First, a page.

Fukushima fo͝oko͞o´shĭmä [key], city (1990 pop. 277,528), capital of Fukushima prefecture, N Honshu, Japan, on the Kiso plain. A silk-textile center, it is a major commercial city of NE Japan, also producing cameras, automobiles, fruits, and bonsai trees.

Fukushima prefecture (1990 pop. 2,129,647), 5,321 sq mi (13,781 sq km), is partly mountainous. Its main agricultural area is watered by the Abukuma River. Rice and tobacco are the major crops; fishing, forestry, and gathering seaweed are the principal occupations. The Joban coalfield is the center of the region's coal mining. Fukushima (the capital), Koriyama, Iwaki, and Aizuwakamatsu are the chief cities.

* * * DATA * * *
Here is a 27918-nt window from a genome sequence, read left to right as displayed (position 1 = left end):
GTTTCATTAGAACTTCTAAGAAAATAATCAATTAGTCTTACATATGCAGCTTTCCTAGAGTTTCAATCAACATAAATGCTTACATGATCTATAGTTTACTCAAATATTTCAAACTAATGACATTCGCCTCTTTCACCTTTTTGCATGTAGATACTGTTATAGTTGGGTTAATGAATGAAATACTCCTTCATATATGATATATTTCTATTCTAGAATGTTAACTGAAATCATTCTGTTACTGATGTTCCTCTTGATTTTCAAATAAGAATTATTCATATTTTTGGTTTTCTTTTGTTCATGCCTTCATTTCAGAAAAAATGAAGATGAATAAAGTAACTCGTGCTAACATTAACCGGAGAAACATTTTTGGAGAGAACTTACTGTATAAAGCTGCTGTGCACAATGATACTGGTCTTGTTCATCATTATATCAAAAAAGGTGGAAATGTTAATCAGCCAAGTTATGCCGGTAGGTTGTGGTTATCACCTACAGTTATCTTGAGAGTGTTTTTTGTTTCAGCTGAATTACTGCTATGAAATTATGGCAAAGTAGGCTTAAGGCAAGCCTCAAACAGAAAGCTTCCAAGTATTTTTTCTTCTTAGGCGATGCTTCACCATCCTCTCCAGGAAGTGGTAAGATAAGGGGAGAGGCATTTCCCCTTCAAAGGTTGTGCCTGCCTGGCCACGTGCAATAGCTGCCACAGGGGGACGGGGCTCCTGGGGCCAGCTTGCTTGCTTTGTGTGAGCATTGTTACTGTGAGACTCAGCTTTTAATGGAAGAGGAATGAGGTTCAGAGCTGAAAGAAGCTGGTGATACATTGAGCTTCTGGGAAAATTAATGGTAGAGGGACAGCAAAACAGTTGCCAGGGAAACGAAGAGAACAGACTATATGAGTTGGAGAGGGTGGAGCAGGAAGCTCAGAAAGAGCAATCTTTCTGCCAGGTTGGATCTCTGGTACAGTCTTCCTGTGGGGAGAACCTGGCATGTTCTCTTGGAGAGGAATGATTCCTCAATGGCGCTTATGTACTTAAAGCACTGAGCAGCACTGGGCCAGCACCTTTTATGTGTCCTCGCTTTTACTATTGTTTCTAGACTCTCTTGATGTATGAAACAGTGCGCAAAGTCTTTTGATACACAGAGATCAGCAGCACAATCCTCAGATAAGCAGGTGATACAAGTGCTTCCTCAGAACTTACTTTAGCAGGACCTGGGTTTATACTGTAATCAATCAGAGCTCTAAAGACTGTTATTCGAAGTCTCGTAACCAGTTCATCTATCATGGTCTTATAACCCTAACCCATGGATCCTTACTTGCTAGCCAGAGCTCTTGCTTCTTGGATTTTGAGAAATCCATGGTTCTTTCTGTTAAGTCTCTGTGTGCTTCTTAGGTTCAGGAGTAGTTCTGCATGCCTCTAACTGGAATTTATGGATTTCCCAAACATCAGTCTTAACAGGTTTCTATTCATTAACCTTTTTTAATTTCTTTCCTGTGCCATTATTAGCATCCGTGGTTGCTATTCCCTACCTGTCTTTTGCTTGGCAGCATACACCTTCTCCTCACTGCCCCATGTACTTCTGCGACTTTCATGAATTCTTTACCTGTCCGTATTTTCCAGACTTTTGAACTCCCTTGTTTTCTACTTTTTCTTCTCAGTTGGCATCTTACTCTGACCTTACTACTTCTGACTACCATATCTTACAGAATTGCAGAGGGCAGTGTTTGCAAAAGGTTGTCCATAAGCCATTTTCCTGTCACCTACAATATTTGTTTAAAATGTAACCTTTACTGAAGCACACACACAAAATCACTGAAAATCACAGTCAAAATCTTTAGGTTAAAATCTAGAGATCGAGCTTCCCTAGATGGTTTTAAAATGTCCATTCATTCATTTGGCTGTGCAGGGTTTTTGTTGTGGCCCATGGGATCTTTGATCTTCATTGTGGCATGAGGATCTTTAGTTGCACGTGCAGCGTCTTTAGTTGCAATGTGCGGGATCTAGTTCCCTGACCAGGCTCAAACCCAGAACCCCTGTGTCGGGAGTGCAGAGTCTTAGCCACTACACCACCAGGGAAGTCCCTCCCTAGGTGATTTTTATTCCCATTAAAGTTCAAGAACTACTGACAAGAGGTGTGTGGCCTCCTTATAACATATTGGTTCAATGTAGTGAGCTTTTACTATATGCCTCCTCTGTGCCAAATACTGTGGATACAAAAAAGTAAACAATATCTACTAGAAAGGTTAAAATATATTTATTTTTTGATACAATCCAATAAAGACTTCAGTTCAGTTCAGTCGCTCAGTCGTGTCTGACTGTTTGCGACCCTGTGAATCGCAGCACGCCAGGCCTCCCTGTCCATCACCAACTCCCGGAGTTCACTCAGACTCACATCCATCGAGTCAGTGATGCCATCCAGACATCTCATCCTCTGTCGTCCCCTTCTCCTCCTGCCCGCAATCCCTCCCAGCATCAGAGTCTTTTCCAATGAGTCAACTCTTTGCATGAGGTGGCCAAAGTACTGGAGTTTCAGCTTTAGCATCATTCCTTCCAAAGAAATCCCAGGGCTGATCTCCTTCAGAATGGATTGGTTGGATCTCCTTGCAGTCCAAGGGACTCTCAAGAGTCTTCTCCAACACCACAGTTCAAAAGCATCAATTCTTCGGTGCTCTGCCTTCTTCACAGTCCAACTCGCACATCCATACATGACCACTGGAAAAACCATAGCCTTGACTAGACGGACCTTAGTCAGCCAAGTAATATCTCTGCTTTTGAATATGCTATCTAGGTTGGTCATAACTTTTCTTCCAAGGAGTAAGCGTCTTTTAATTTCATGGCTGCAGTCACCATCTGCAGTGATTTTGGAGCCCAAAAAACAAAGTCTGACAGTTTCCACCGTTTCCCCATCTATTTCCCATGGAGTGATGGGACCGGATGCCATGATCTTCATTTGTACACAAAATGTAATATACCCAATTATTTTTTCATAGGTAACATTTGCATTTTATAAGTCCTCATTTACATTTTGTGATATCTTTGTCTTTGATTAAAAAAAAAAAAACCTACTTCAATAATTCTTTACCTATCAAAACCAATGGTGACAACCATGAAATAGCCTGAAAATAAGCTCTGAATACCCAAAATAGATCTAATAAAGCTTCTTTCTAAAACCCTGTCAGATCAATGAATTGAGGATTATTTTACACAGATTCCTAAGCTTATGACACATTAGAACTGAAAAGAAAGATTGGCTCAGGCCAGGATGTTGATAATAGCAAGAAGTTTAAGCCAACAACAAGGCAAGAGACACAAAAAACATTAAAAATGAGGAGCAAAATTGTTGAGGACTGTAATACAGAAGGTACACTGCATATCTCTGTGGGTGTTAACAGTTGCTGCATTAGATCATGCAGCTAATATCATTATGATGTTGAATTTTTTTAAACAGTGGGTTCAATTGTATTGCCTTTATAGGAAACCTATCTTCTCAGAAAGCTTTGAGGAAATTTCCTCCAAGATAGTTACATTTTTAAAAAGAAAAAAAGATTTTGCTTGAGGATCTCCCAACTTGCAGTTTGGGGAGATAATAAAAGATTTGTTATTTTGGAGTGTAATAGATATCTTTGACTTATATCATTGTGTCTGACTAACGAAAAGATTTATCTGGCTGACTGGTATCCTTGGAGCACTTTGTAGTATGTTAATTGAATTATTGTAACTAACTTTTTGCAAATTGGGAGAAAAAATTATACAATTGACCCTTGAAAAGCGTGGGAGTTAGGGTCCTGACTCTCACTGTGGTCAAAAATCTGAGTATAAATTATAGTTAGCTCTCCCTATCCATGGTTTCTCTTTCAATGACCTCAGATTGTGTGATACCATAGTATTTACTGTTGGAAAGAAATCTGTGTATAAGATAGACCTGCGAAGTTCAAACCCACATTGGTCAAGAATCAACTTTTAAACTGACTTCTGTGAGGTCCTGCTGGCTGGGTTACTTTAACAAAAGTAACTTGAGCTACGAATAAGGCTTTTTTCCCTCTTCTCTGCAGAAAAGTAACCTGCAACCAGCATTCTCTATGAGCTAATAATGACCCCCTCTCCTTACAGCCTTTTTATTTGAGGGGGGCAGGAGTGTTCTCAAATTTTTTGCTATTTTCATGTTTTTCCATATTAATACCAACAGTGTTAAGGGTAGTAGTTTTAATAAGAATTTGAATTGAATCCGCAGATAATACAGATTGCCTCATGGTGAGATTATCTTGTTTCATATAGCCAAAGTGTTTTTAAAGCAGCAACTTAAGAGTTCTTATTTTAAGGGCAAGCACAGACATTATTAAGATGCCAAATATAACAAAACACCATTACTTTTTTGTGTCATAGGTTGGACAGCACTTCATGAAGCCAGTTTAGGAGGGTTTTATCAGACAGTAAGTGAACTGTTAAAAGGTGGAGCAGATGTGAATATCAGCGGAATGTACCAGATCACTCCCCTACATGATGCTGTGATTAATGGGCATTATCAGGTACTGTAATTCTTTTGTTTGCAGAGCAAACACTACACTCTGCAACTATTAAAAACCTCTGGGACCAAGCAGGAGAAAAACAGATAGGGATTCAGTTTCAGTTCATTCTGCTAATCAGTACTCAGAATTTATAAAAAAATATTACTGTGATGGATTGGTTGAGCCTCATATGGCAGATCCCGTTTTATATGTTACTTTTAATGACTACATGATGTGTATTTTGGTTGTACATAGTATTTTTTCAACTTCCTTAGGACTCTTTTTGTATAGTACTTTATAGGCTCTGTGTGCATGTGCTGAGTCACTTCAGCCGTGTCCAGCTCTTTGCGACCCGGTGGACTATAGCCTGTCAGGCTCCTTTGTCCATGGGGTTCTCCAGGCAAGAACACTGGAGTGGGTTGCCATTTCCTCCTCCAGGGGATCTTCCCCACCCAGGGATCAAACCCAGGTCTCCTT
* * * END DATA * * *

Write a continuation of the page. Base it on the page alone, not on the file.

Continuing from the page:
Coastal areas of the prefecture were devastated by the tsunami that followed the Mar., 2011, NE Honshu earthquake. At the Fukushima No. 1 (Fukushima Daiichi) nuclear power plant, the destruction led to cooling system failures in the plant's reactors and fuel-storage pools, which caused meltdowns at three of the six reactors, explosions due to suspected hydrogen gas buildup at two reactors, and other problems. As a result of what became the worst nuclear disaster since Chernobyl, radioactive material was released into the atmosphere and ocean. The radiation releases led to concerns over water, food, and environmental contamination, and complicated the tsunami cleanup in the region around the plant. People were banned from a 12-mi (20-km) evacuation zone beginning in Apr., 2011, and later were evacuated from more distant locales, especially to the north and northwest. The cleanup of the disaster is expected to take 45 years or more and cost as much as $250 billion. By Apr., 2017, most less heavily contaminated areas were no longer under the evacuation order, but areas to the west and northwest, some as far as 18 mi (30 km) from the accident, remained evacuated.

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